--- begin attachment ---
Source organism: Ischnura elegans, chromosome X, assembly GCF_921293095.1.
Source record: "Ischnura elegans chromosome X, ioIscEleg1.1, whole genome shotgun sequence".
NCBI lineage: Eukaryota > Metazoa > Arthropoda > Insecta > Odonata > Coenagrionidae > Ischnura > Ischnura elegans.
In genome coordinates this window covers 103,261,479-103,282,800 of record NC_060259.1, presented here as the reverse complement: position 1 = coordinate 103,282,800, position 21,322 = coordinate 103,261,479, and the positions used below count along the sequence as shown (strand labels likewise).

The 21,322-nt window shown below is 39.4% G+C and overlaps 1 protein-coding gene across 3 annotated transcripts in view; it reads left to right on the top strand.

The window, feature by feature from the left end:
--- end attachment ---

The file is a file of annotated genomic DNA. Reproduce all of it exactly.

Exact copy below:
Source organism: Ischnura elegans, chromosome X, assembly GCF_921293095.1.
Source record: "Ischnura elegans chromosome X, ioIscEleg1.1, whole genome shotgun sequence".
NCBI lineage: Eukaryota > Metazoa > Arthropoda > Insecta > Odonata > Coenagrionidae > Ischnura > Ischnura elegans.
In genome coordinates this window covers 103,261,479-103,282,800 of record NC_060259.1, presented here as the reverse complement: position 1 = coordinate 103,282,800, position 21,322 = coordinate 103,261,479, and the positions used below count along the sequence as shown (strand labels likewise).

The 21,322-nt window shown below is 39.4% G+C and overlaps 1 protein-coding gene across 3 annotated transcripts in view; it reads left to right on the top strand.

The window, feature by feature from the left end: